We made a lot of measurements, and dug a lot of snow pits. It sure makes your back ache! But we got a really god idea of the variability of the snow layer on top of the sea ice. This is important for us because understanding how the radar interacts with the snow layer is essential for making the best measurements with the CryoSat-2 satellite.

Off to camp!

March 28th - The weather cleared up in the evening, so Christian, Bruce, Marc and Petter flew out to locate a site and set up the ice camp. It was windy where they landed and apparently it was quite a lot of work to get some tents up. The following morning Rachel, Chris, Justin and myself joined them on the ice. Here's a picture of the sea ice off the north coast of Greenland, and then a picture of the camp as we approached:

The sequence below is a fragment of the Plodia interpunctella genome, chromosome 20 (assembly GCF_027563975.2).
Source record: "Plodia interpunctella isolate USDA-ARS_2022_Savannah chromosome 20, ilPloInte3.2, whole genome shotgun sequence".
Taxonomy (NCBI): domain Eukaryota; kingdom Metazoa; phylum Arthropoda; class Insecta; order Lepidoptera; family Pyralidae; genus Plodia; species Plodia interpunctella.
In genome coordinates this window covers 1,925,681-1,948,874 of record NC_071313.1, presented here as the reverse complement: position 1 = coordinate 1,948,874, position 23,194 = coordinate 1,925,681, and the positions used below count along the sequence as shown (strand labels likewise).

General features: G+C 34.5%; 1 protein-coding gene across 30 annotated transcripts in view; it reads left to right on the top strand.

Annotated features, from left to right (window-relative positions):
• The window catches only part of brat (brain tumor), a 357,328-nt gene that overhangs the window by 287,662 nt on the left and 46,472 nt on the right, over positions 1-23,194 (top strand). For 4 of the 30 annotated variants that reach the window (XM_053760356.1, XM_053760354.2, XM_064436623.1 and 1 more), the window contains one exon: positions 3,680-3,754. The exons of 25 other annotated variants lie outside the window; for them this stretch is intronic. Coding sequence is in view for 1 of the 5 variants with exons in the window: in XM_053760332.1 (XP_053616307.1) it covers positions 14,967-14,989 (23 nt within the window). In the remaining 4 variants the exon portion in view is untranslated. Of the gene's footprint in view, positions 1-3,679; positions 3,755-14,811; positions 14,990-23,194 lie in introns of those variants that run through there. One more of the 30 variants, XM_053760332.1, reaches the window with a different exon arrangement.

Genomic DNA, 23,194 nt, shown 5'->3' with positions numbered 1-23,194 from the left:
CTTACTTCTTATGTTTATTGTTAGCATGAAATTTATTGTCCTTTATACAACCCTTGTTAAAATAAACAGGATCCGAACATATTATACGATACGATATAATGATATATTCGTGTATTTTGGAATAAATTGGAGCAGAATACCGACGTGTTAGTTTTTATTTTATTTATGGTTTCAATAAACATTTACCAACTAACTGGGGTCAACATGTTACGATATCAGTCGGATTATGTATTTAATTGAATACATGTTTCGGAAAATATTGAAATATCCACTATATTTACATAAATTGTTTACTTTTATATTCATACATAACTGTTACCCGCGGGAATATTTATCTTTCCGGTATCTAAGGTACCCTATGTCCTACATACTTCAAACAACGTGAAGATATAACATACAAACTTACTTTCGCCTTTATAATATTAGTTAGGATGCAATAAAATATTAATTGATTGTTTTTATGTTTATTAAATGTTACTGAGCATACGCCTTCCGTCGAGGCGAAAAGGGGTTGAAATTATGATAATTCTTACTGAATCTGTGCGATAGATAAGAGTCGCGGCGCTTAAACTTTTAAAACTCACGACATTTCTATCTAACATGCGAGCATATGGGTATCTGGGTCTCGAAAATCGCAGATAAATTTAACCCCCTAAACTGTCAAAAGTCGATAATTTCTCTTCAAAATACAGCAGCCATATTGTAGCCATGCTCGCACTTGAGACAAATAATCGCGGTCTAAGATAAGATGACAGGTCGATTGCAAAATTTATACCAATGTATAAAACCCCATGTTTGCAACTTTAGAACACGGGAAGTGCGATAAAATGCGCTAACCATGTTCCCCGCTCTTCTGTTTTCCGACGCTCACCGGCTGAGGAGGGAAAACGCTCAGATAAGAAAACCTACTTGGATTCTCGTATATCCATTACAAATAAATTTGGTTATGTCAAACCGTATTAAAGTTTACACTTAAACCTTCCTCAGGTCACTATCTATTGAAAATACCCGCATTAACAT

They had picked a big multi-year floe – thick ice (3-5m) that had survived last summer’s melt season. Multi-year ice tends to have much more topography than first-year ice and this floe had a very varied surface. There were fairly large pressure ridges surrounding us where the floe had be crushed up against neighbouring floes, large flatter areas where last summer’s melt ponds had been, hummocks where last summer’s ridges had been, and everywhere there were wind blown ice drifts and sastrugi. Sastrugi are wind blown erosional/depositional features of the surface, and appear quite similar to ocean waves - 10s of centimetres high and a few meters long - but frozen in time. This pic that Rach took gives an idea of the topography of the ice floe: